Few moviegoing phenomena are as viscerally pleasure-inducing as the surprise of discovery. That’s what the Nordic Lights Film Festival delivers. The weeklong series beginning Friday at St. Anthony Main is an eye-opening tour of contemporary Scandinavian filmmaking, some area debuts, some briefly glimpsed on local festival and art-house screens, and all a far cry from the austere dramas of old. If you think of the region as a bland haven of carbon-neutral kindergartens, chunky snowflake sweaters and plywood-tasting crispbreads, brace yourself for a kick in the zeitgeist.
Take “Klown,” showing opening night and Tuesday, which festival director Kari Lie calls “a phenomenally raunchy comedy.” It comes from Denmark, one of the more sexually liberated nations on Earth, and when these guys make a sex comedy, they make a sex comedy. A blond-haired, blue-eyed cousin of the “Hangover” films, it’s one of the most hilariously damning portraits of the male of the species imaginable. Hapless Frank (Frank Hvam) and his cocksure best frenemy, Casper (Casper Christensen), set off on a men-only canoe weekend. What Frank’s girlfriend and Casper’s wife don’t know is that their real destination is a country mansion where a wealthy friend hosts an annual orgy. At the last moment Frank, hoping to impress his dubious sweetheart that he has great parenting potential, takes along his 13-year-old nephew, creating absurd and achingly funnny complications.
“ ‘Klown’ is not a film I would recommend my mother see, as she would not appreciate the absurdity of any of the situations these two idiotic Danes find themselves in,” said Lie, who teaches Norwegian language and Nordic film studies at St. Olaf College. But her students and friends would find it uproarious, she added, inviting those of milder tastes to “check out one of our more serious films.”
We’ll get to those. But first, let’s celebrate some shamelessly entertaining entries. The festival offers a return engagement for one of 2012’s best thrillers, “Headhunters,” showing Saturday and Tuesday. This Norwegian nail-biter, based on the work of bestselling crime novelist Jo Nesbo, combines the relentless action and edginess of “The Girl With the Dragon Tattoo” with a ferociously wicked sense of humor. Our charming scoundrel of an antihero is Roger Brown (Aksel Hennie), a short man in a country of tall men. He overcompensates with his statuesque wife, Diana (Synnove Macody Lund), and an expensive lifestyle that he supports through a secret sideline as an art thief. Morten Tyldum’s direction is ferociously slick and the actors are top-notch, even Lund, a Norwegian film critic who had never acted before. She is surely the world’s most beautiful film critic.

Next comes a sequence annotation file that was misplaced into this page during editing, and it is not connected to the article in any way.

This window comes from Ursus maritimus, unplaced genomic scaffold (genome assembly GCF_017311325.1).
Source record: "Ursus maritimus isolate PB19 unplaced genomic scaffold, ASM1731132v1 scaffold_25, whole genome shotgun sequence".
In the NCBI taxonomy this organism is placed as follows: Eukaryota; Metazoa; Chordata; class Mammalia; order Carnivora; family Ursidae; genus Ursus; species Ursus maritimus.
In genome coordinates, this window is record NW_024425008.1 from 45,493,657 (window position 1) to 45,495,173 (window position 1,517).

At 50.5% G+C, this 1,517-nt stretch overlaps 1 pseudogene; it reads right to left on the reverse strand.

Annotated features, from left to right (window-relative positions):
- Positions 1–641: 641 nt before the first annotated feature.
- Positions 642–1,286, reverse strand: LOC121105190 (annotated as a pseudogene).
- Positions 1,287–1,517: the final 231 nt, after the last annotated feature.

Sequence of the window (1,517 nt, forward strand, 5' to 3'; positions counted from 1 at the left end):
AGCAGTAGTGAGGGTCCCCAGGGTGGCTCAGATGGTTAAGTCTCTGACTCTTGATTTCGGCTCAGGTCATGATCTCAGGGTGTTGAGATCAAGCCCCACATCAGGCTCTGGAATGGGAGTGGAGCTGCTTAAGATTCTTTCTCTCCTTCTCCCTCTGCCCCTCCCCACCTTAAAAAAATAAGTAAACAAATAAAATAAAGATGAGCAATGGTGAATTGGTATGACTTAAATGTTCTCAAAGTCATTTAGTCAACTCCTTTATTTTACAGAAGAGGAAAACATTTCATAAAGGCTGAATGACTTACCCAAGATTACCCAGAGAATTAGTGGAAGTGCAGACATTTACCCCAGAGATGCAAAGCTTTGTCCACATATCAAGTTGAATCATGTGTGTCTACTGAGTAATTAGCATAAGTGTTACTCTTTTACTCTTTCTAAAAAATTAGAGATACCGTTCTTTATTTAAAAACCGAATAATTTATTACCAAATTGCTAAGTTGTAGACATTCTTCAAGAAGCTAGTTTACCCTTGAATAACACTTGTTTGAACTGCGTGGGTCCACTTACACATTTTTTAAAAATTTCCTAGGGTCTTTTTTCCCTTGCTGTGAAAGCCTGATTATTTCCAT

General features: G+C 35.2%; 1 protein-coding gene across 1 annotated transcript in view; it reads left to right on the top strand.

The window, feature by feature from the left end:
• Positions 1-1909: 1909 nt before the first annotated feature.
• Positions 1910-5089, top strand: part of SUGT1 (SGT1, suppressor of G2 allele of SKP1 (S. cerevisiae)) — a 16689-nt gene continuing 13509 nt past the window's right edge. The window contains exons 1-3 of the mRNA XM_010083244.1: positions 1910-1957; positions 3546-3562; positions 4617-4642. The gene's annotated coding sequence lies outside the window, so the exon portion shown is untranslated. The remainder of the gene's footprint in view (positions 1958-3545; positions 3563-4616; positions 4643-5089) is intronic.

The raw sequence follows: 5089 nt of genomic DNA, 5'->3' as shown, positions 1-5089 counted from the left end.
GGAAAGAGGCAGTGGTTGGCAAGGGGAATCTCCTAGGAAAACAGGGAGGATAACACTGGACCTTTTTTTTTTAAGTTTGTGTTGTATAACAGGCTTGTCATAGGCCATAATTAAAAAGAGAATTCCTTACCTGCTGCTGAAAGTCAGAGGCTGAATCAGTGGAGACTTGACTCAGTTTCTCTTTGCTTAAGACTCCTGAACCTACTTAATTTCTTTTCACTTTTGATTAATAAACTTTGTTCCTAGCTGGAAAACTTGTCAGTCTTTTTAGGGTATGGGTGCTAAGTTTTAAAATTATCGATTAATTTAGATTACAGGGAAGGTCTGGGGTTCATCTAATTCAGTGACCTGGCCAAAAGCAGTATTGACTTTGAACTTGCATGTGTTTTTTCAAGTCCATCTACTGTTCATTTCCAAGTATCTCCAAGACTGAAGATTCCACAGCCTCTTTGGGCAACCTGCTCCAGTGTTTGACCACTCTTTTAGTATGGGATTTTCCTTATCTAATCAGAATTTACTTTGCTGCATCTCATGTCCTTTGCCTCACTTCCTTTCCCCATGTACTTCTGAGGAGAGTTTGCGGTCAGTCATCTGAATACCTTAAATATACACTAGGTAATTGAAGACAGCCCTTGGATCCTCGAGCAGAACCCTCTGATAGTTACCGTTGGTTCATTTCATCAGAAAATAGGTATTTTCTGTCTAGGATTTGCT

“Turn Me On, Dammit!” (Saturday and Monday) is a breezy, richly characterized take on the high-school sex farce. Stuck in a Norwegian podunk, pretty, dateless Alma (Helene Bergsholm) has her eye on a dreamboat classmate, but her fumbling attempts to land him result in her being branded the town’s bad girl. The film accepts the increasingly humiliating scrapes Alma gets herself into with affectionate, good-natured incredulity.
Now about those serious offerings. Longtime Swedish film star Pernilla August makes a smashing directorial debut in the Swedish-Finnish co-production “Beyond” (Saturday and Tuesday). Noomi Rapace and Outi Maenpaa tear up the screen as a tense, controlling woman and her long-absent alcoholic mother. Flashbacks to life in a 1970s Swedish apartment complex are naturalistic yet tinged with menace. The film dispenses information about their poisoned relationship by the teaspoon, keeping us on edge with dread that something awful is about to unfold. It’s as much a mystery as a riveting family drama.
“Teddy Bear” (Sunday) features an affecting, understated performance by Danish bodybuilding champ Kim Kold as a timid giant. Browbeaten by his domineering mother, he travels to Thailand in search of a wife, but finds himself out of his league among the worldly candidates he meets. The character study evolves into a tender love story when he encounters an unlikely soulmate.
Iceland’s 2012 Oscar entry “Volcano” (Sunday and Wednesday) is a chilly “Amour,” focusing on an authoritarian retired school principal (Theodor Juliusson) hoping to repair his relationships with his wife and resentful grown children.
For ticketing and a full schedule of features and shorts, visit www. mspfilmsociety.org.